Fundamentally, I have a problem with the fact behind the "we're just telling true stories!" excuse that white folks overcoming these generational obstacles to success through a combination of their own hard work and help get movies, while black folks only get movies when they're "saved" by whites.  These people are pretty awful, and we acknowledge they're frustrating products of their environment, but make this about a Black inner city family and see how sympathetic the film - and its audience - is to the mom and grandmother.

The performances, especially Glenn Close's, are good.  But, again, it all feels tiresome - play ugly, get the Academy's attention  (But, in Close's case, I wouldn't complain - she nailed the complicated feelings for her husband and daughter behind how she treated her grandson.)

I did get emotional in spots, though, so I don't want to imply this isn't effective.  Bev was poorly developed, which is a real shame since she's such a victim and perpetrator at the same time, but her mom and kids' reactions to her rang true, simultaneously resenting the hell out of her but feeling obliged to help her.  Through J.D., this did a good job showing how hard it is to break free from toxic family, even when you're among the few with an actual path out.  His lifelong push-pull was well done.

The daughter's life was depressingly realistic, too - she's a happy ending under the circumstances because she's raising her kids in a long-term marriage, even though she's living in the same going-nowhere town, working in a shitty retail establishment getting bitched at by a boss ten years younger than her, and still feeling responsible for her mother after a childhood spent feeling responsible for her brother.

The differences in the Ohio town's set dressing between when the grandparents arrived, when J.D. was a kid, and when he came back were perfectly done.  I can't decide if not explicitly addressing the dramatic decline in employment options, and all that inevitably follows from that, is admirable restraint from a director not known for it or a storytelling flaw.

I'm glad I watched it (I was unfamiliar with the book, and am not terribly impressed with Ron Howard as a director, but I like Close and Adams in most things I see them in), but it feels a lot more like Oscar bait than a great film.

Edited by Bastet
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Was it just me, or did Amy Adams look disconcertingly like Tonya Harding in this? Glenn looked just like the real-life Mamaw.

I was only halfway through the book when I watched this, so I have to go back and finish it now, but it felt kind of sugar-free to me. I couldn't tell you exactly what changes they made from the book, but It just felt...less. Also agree with something I read about hillbillies knowing exactly how much they have in their accounts--I'm a terrible money manager, but my cards don't get declined because I ALWAYS know how much is available in any of my accounts.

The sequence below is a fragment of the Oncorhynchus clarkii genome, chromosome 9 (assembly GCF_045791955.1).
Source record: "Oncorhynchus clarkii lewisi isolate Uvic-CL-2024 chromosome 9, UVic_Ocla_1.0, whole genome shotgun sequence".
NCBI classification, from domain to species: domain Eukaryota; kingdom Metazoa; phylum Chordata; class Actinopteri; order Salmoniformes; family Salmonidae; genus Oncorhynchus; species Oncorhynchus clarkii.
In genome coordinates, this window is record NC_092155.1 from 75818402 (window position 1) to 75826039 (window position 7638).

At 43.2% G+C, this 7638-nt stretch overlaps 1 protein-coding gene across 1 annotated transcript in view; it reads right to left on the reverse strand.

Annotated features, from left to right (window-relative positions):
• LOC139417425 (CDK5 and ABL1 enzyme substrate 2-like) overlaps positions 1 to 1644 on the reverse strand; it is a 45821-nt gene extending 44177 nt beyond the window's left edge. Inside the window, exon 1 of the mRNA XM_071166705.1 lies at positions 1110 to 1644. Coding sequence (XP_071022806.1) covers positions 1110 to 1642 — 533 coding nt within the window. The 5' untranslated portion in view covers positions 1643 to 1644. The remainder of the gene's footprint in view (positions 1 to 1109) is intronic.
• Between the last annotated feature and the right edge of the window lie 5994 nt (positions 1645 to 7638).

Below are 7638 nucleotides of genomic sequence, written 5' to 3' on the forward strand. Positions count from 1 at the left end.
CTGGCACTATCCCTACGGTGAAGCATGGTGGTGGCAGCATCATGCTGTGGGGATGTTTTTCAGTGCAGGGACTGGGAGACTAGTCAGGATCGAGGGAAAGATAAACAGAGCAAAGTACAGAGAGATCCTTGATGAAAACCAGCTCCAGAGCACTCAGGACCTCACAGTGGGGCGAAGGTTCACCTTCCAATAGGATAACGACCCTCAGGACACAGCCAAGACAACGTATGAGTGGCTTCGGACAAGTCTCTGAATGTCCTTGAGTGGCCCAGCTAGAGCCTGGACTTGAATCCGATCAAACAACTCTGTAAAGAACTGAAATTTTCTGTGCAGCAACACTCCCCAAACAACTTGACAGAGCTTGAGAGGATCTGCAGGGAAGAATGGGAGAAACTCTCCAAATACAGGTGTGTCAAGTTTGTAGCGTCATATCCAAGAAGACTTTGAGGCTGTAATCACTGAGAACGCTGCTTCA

I think Freida Pinto is just adorable.

They did a good job with young JD and older JD, too--they looked enough alike that it was not jarring when they went back and forth in time.

All in all, kind of ho-hum.

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17 hours ago, magpye29 said:

Was it just me, or did Amy Adams look disconcertingly like Tonya Harding in this? Glenn looked just like the real-life Mamaw.

Not just you, my first thought when I saw her as Bev was "Damn, I know Margot Robbie killed it, but maybe Amy Adams should have played Tonya Harding".

And when I saw the picture of the real Mamaw at the end, I did a double take at how perfectly Glenn Close was made to look like her and paused the picture to marvel at the resemblance.  Per the trivia section for the film's IMDb page, those were Mamaw's real glasses; the family loaned them for filming.  And seeing Close done up as Mamaw brought them to tears, as it was like having their grandmother brought back to life for a bit.

Edited by Bastet
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On 12/21/2020 at 3:53 PM, Bastet said:

And seeing Close done up as Mamaw brought them to tears, as it was like having their grandmother brought back to life for a bit.

I think I'd be a little creeped out, as well as nostalgic.

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Oscar nominations!

Best Supporting Actress
Maria Bakalova (“Borat Subsequent Moviefilm”)
Glenn Close (“Hillbilly Elegy”)
Olivia Colman (“The Father”)
Amanda Seyfried (“Mank”)
Youn Yuh-jung (“Minari”)

Best Makeup and Hairstyling
“Emma”
“Hillbilly Elegy”
“Ma Rainey’s Black Bottom”
“Mank”
“Pinocchio”

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Glenn Close (“Hillbilly Elegy”)

I'm curious if this ends up being one of those Oscars an actor gets less for a particular role and more just as recognition for their long body of work.  I mean, the movie itself is kind of so-so.  Glenn Close's performance is fine, but nothing particularly noteworthy.